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Designing for inclusions helps everyone bryce johnson - infocamp 2012

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Here is the talk I gave at Infocamp 2012. I hope that it is helpful. I will try to add more notes soon.

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Designing for inclusions helps everyone bryce johnson - infocamp 2012

  1. 1. Designing for Inclusions helps everyone :: Bryce Johnson :: Infocamp 2012
  2. 2. Accessibility Camp Seattle
  3. 3. Even I feel likethis some of thetime
  4. 4. Inclusive DesignThe design of mainstream products andservices that are accessible to, and usable by, asmany people as reasonably possible ... withoutthe need for special adaptation or specializeddesign.
  5. 5. No one wantsan old peoplephone
  6. 6. Disability by class and situationCATEGORY INCLUDES (BUT IS NOT LIMITED TO)... SITUATIONALVision Low vision, blindness, Myopia, Zooming in to a webpage on your colorblindness, Glaucoma, Macular phone while you are in direct sunlight Degeneration, CataractsMovement Paralysis, tremors, missing or loss of Trying to click a target that is too small limb, weakness on a phone while riding a bumpy busHearing Hard of hearing, deafness Riding an airplane wearing loose earphones Watching TV in a noisy bar or gymCognitive, reading, Dyslexia, ADHD, low reading level, Search engines, international or youngand learning Stroke, Autism readers Adapted from Universal Design for Web Applications by Wendy Chisholm and Matt May
  7. 7. In 2012 the averagegame player agewas 37 years old, upfrom 30 years old in1995.The average age ofthe most frequentgame purchaser is41 years old.29% of gamers were50 years or older in2011.
  8. 8. MOVEMENT
  9. 9. Movement• Optimize the Flow Order• Be aware of Focus Handling & Context Switching• Create multi-modal experiences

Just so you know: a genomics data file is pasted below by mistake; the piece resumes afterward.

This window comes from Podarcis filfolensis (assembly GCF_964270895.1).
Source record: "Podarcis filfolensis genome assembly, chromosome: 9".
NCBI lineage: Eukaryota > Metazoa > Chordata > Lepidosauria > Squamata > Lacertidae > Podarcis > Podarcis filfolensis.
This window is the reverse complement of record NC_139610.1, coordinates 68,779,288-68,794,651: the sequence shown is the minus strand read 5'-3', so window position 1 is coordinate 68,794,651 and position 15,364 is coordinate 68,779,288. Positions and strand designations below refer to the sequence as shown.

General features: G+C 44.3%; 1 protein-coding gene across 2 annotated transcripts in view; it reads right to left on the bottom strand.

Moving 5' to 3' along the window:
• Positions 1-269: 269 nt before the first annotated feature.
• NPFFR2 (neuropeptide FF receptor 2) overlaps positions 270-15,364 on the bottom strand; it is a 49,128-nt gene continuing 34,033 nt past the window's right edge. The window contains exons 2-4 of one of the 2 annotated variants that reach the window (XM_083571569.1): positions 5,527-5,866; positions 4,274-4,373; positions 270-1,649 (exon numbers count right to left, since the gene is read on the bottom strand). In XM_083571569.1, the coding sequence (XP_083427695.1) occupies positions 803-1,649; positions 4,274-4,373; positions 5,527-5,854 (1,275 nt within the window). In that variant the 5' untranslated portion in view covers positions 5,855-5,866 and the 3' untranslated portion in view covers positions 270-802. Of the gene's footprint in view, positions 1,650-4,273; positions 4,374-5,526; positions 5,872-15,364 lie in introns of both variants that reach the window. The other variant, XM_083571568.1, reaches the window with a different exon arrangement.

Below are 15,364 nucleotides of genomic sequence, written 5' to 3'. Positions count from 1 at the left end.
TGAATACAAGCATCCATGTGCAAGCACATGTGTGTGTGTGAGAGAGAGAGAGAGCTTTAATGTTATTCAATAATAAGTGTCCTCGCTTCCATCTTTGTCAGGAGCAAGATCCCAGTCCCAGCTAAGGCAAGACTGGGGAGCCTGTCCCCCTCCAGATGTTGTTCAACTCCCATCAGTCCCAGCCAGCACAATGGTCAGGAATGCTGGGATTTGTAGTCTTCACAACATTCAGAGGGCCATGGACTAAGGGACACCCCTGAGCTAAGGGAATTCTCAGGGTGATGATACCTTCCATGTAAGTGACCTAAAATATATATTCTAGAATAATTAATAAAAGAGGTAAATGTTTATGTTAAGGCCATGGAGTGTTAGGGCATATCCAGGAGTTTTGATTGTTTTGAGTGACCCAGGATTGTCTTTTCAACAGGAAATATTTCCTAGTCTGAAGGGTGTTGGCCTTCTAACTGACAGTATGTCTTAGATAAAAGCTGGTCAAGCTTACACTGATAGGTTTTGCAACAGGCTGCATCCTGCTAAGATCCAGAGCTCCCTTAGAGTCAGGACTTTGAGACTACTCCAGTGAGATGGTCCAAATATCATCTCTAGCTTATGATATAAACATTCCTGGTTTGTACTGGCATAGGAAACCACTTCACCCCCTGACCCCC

10. 10. HEARING
  11. 11. Hearing• Provide Captions• Don’t use audio only indicators• Create multi-modal experiences
  12. 12. VISION
  13. 13. Vision• Design with adequate color contrast• Allow users to increase text size and zoom into the UI• Optimize the flow order• Be aware of focus handling & context switching• Provide descriptive labels, appropriate metadata and alternative descriptions• Create multi-modal experiences• Provide descriptive audio for videos
  14. 14. COGNITIVE & LEARNING
  15. 15. Cognitive, reading, and learning• Indicate progress – reminders, progress bars, label each step• Help recover from errors – Defensive Design, clear error messages• Be Consistent• Avoid distractions during tasks• Create multi-modal experiences• Plain language
  16. 16. ThanksBryce Johnson | @brycej
  17. 17. Disability by class and situationCATEGORY INCLUDES (BUT IS NOT LIMITED TO)... SITUATIONALMovement Paralysis, tremors, missing or loss of Trying to click a target that is too small limb, weakness on a phone while riding a bumpy busHearing Hard of hearing, deafness Riding an airplane wearing loose earphones Watching TV in a noisy bar or gymVision Low vision, blindness, Myopia, Zooming in to a webpage on your colorblindness, Glaucoma, Macular phone while you are in direct sunlight Degeneration, CataractsCognitive, reading, Dyslexia, ADHD, low reading level, Search engines, international or youngand learning Stroke, Autism readers Adapted from Universal Design for Web Applications by Wendy Chisholm and Matt May

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